A week camping near a lake, lava tubes, a mountain of chunks of beautiful black obsidian and volcanic tufa resulted in this carving…

Ancient looking iconic stylized figure of a woman

Tule Mama

I never liked walking, so any time friends asked me to go hiking, I’d say no. But when my friend Bee, who lived all the way across the world from me, said she was coming to visit and would I go hiking up in Tule Lake, it sounded so fascinating I had to go.

And we walked. And walked and walked — and I even liked it! Turned out walking with her turned what I normally thought of as physical pain and duress into a fun and interesting adventure. At the end of our week there, I was sad to go home.

Tule Lake (pronounced TOO-lee) and Glass Mountain are up at the north eastern border of California and Oregon. It’s the ancestral home of the Modoc Indian Nation.

It’s a fairly large lake, with ancient cliff carvings and petroglyphs over on the eastern side. The cliff wall shoots up abruptly out of the sandy plain, which is flat all the way to the mountain.

We were told that during spring and fall migration times, there used to be so many birds of all kinds flying in to take a break at the lake that the sky would turn black.

I wish I could have seen that!

The best thing about staying there was the miles and miles of underground lava tubes you can explore. ‘Underground’ might sound obvious, but a few were open on top.

Each one was distinctly different from the others. I was amazed — I mean, a tube is a tube, right?

Wrong! Every tube had a different shape — round, oval, round with flat bottom, narrow sides with hard-to-walk-in rock-covered floor, wide easy-to-walk-in ones, stubby short ones, long skinny ones you had to crouch down in — some of them even branched off into multitudes of tubes within them.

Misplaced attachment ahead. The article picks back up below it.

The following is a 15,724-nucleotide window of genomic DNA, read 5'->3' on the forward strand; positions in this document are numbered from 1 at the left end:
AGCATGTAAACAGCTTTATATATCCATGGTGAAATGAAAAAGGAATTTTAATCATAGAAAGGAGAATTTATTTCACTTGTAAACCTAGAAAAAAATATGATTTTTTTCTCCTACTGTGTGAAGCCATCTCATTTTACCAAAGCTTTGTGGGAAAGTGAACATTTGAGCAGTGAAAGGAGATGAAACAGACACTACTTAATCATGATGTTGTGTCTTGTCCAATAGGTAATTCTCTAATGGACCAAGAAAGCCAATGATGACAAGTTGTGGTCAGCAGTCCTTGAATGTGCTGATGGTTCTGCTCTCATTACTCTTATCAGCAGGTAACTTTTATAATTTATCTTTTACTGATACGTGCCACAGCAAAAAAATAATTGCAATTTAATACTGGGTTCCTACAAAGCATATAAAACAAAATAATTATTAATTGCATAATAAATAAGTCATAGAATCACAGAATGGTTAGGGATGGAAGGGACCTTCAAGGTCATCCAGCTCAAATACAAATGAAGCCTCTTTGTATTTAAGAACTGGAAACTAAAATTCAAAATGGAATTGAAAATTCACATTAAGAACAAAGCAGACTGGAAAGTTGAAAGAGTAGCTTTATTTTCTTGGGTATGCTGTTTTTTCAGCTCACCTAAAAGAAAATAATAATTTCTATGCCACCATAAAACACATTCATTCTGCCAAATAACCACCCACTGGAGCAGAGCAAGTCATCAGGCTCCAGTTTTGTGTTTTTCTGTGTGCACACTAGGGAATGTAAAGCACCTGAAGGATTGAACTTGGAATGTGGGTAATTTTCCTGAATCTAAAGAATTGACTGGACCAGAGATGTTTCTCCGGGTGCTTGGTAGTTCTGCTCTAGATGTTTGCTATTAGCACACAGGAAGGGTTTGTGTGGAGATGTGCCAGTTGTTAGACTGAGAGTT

I almost got lost in one.

I had somehow lost Bee, wandering far away from the sound of her voice. All at once, deep under the earth, my flashlight dimming, all I could see was a dark tunnel entrance to my left, dark tunnel entrance to my right, and a dark tunnel behind me. Which one to take???

I don’t panic easily, but you can be sure my heart was pounding a little faster than was fun!

I finally figured out that the way to find the way out is to remember almost all of them slope down, so just head up, and you’re fine. I was so grateful when at last I saw the light blooming around the corner at the end of the main tunnel!

One of the tubes was vertical, rather than horizontal.

There was a sneaky tube that you climb into a hole to get into. A rickety ladder goes straight down 40 or 50 feet.

Scared me to death, that ladder — I knew it must be safe, because it was a well-maintained national campground, but I just had this awful creepy feeling it would be me it would give way on.

When I finally reached the bottom, there was a wide expanse of slippery grey ice that hadn’t melted in thousands of years. Hard to fathom.

I was so relieved to get down to the bottom safely — I had to wait until my breathing got back to normal again before heading back up.